Chief justice Mogoeng Mogoeng. Picture: GCIS
Chief justice Mogoeng Mogoeng. Picture: GCIS

Parliamentary matters are likely to dominate politics in the week ahead, with chief justice Mogoeng Mogoeng administering the swearing-in of MPs in the National Assembly, representatives of the National Council of Provinces (NCOP) and, ultimately, the president-elect of SA.

Ahead of that, the ANC will hold a special meeting of its national executive committee in Cape Town on Monday, where it is expected to finalise the party’s plans before its members are sworn into the country’s national and provincial legislatures. It is also yet to announce who will be its premier-elect in the North West. The ANC caucus in parliament is expected to meet on Tuesday.

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On Wednesday, Mogoeng will preside over the swearing-in of the 400 MPs and preside over the election of the speaker of the National Assembly, who in turn presides over the election of the deputy speaker, said parliamentary spokesperson Moloto Mothapo.


In the same sitting, Mogoeng will preside over the election of the president — set to be Cyril Ramaphosa — who is selected from among the MPs in the National Assembly.

“The president, once elected, ceases to be an MP and must take up office within five days of being elected,” said Mothapo.

On Thursday, Mogoeng is set to preside over the swearing-in of the permanent delegates of the NCOP, and the subsequent election of the NCOP chair,who in turn presides over the election of the NCOP deputy chair, house chairs and the chief whip.

Mogoeng, who received the lists of successful candidates to the National Assembly and provincial legislatures on Wednesday said he would be privileged to administer the MPs’ oaths and affirmations of office.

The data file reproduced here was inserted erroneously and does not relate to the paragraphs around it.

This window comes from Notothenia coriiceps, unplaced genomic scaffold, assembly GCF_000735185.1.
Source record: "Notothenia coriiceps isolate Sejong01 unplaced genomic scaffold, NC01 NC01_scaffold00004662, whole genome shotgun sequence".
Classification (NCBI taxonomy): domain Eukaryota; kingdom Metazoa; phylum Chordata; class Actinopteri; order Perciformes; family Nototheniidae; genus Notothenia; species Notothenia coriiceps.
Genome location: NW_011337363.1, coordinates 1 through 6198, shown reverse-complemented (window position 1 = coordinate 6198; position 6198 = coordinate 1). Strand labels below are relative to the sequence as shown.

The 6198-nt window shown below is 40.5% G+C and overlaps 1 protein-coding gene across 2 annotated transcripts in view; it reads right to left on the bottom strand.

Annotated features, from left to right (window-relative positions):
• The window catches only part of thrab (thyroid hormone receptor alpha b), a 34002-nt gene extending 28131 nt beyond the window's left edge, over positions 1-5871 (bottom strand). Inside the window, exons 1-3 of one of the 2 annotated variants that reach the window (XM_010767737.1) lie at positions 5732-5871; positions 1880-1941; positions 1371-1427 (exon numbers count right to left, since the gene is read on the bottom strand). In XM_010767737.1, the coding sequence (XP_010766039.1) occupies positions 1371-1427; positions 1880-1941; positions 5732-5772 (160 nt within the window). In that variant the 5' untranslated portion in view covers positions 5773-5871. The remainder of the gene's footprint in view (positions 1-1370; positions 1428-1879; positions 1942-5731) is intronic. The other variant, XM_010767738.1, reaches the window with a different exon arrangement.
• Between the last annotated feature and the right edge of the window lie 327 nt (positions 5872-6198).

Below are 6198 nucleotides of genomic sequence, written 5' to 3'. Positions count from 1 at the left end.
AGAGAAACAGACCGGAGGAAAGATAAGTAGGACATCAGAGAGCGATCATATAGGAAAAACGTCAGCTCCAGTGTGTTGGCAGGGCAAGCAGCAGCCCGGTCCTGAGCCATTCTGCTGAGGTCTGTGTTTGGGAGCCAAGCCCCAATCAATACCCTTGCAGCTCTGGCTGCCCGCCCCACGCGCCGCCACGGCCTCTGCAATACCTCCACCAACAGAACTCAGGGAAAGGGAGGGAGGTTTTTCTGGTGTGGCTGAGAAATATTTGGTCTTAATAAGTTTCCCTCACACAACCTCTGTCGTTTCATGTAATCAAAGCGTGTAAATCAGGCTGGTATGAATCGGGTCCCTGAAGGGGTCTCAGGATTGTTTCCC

“I can only hope that none of those who take the oath will be against it,” said Mogoeng, adding that SA needs a parliament and provincial legislatures that hold the executive to account. He also implored incoming MPs to implement ethical leadership and not “itch for power”.

On Saturday, Mogoeng will preside over the swearing-in of the president-elect. For the first time in SA history, the event is to be held at the 37,000-seat Loftus Versfeld Stadium instead of the Union Buildings in Tshwane.

Government spokesperson Phumla Williams said the stadium had been chosen because it would be more cost-effective than the Union Buildings, and allow for a more inclusive inauguration.

In other political matters, former president Jacob Zuma is back in the Pietermaritzburg high court this week, where his legal team will be arguing for a permanent stay of prosecution.

Zuma’s legal team will argue that the case against him has been compromised by the state’s “unreasonable delay” in putting him on trial, as well as political interference in his prosecution. It contends that Zuma should have been put on trial with his former financial adviser, Schabir Shaik, who was convicted in 2005 of keeping him on a corrupt retainer to do his bidding.

The state, in turn, has accused Zuma of using “Stalingrad” tactics to avoid facing prosecution.

In Johannesburg, the state capture inquiry will continue hearing testimony from former Transnet electrical engineer Francis Callard. Last week, he told the commission about how the state-owned entity’s executives misled its board acquisitions and disposals committee when it presented a business case motivating that the purchase of 100 electric trains be confined to Gupta-linked China South Rail.